By Andrew H. Ernst, published on September 10, 2000, in Savannah Morning News.
We are all aware of the environmental problems associated with the purchase of property that may be contaminated with hazardous substances. However, Savannah business owners often overlook another important environmental issue: wetlands legislation.
Overlooking the Clean Water Act, which regulates the filling of wetlands, among other things, can be a costly mistake. You may acquire property only to discover your plans thwarted or complicated by the Army Corps of Engineers or the Environmental Protection Agency which have recently stepped up enforcement actions with respect to wetlands development.
Before buying property you should ascertain if it contains regulated wetlands. If so, it must be determined whether the proposed activity on the property falls within the scope of one of the “nationwide permits” provided by the CWA or whether you must complete a more detailed individual permit review process. An individual review may include public hearings and scrutiny by such government agencies as EPA, U.S. Fish and Wildlife Service, National Marine Fisheries Service and various state agencies.
The project will be reviewed according to EPA’S guidelines and may not be permitted if there is an alternative that would have a less adverse impact. Even if the Corps is willing to issue a permit to the developer, EPA can veto the Corps if it determines the proposed activity will have an unacceptable environmental impact.
Wetlands development is not simple. Failure to follow the proper process can result in fines, restoration of the property and even criminal penalties for certain violations of the CWA. While it is impossible to address all of the complexities here, a few observations may help explain the process.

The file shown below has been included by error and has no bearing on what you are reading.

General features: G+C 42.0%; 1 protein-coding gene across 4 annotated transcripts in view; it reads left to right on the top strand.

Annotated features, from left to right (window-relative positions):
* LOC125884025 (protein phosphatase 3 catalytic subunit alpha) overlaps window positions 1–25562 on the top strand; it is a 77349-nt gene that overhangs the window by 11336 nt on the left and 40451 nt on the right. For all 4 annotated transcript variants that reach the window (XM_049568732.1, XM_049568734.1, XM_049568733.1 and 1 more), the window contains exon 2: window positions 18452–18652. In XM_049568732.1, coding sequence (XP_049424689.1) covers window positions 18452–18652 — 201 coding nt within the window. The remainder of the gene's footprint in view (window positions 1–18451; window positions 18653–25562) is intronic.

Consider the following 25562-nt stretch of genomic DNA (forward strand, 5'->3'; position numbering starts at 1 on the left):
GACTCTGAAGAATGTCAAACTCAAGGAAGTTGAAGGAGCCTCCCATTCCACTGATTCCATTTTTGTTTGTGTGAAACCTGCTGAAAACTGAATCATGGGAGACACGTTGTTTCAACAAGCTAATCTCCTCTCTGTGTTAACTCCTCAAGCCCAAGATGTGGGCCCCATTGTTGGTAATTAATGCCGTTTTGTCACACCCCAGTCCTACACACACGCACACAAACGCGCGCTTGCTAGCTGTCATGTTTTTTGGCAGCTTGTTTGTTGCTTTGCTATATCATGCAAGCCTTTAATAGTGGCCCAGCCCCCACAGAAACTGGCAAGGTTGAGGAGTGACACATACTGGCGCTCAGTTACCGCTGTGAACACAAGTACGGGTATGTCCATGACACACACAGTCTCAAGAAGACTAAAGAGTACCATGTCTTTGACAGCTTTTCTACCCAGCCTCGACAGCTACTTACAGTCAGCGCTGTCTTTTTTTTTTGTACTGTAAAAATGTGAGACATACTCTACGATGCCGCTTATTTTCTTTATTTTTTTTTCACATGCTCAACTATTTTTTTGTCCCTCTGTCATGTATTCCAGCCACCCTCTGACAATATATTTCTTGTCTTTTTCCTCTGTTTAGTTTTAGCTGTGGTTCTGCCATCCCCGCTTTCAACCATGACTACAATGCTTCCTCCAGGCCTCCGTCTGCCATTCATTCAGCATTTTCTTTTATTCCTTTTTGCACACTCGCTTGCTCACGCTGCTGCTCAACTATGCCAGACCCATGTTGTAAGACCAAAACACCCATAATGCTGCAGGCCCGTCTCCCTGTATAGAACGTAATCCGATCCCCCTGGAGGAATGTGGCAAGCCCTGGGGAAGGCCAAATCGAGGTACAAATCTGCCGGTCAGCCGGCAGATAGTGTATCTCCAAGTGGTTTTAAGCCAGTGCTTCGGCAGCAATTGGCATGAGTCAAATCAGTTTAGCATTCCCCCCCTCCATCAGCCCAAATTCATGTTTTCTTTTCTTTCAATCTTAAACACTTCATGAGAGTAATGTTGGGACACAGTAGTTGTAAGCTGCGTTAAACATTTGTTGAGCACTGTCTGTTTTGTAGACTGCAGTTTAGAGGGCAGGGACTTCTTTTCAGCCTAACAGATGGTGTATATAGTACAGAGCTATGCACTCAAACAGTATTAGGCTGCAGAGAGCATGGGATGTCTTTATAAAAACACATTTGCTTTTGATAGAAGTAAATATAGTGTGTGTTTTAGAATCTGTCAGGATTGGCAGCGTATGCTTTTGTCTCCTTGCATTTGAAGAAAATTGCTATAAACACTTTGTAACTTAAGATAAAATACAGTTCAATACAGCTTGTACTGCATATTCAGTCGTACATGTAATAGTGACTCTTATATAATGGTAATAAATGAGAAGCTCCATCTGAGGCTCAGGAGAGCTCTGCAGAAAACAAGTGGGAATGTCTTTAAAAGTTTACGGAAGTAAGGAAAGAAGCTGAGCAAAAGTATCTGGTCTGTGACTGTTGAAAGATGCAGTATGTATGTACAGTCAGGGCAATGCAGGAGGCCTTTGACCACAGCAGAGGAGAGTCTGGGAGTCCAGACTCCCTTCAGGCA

First, it is important to understand that the government’s definition of wetlands goes far beyond swamps, marshes and bogs. In fact, regulated areas may not even appear wet.
The Corps generally defines wetlands by looking at three indicators: the presence of hydric soils, wetland hydrology and wetland vegetation. In coastal areas wetland vegetation is just about anything that grows. Many old timers feel if there is even a “privy” out back, you probably have a wetland. In all seriousness, most wetlands lack both standing water and waterlogged soils during at least part of the growing season. This makes a determination somewhat tricky, so when in doubt consult the Corps or a competent consultant.
Second, understand that the regulatory staff at the Corps is just like anyone else with a job to do. They are hassled, overworked and for the most part do a good job in a difficult setting. While they enforce the legislation strictly; if you can show them how a project can be accomplished in a creative manner without breaking or circumventing the regulations, they will usually support you and the project every step of the way.
This is exactly what happened when the Savannah Economic Development Authority came to the corps with its concept for Crossroads Business Center, located adjacent to Interstate 95.
Without knowing who the end users in the business park were going to be, the Corps could not address all of the secondary environmental impacts the park might generate. SEDA convinced the Corps and EPA that there were enough land-use and government controls in existence to regulate environmental impacts other than those associated with wetlands. In the end, a “first of its kind” permit was issued. Those businesses locating in Crossroads today have saved tens of thousands of dollars and much time by avoiding the permitting process SEDA has already completed.
Third, meet with regulatory agencies in advance and have a well-planned application, which outlines in detail how you plan to mitigate or compensate for necessary wetland impacts.
Do not be afraid to be creative in an effort to avoid wetlands impact. The Savannah Harbor Resort on Hutchinson Island is an outstanding example of this. Permit modifications and refined development plans have resulted in a more environmentally sensitive project, far superior to what was originally envisioned.
In short, know the area you plan to develop. Work with the agencies, and if possible, be willing to compromise. All this may help you avoid being splattered by the mud if it should hit the fan.
The views expressed in this article are solely those of the author This article is intended for general
informational purposes only. It is not to be regarded as legal advice. Persons with specific questions should seek advice of counsel.
(Drew Ernst practices land use and development law and environmental regulation at HunterMaclean. He can be reached at email@example.com.)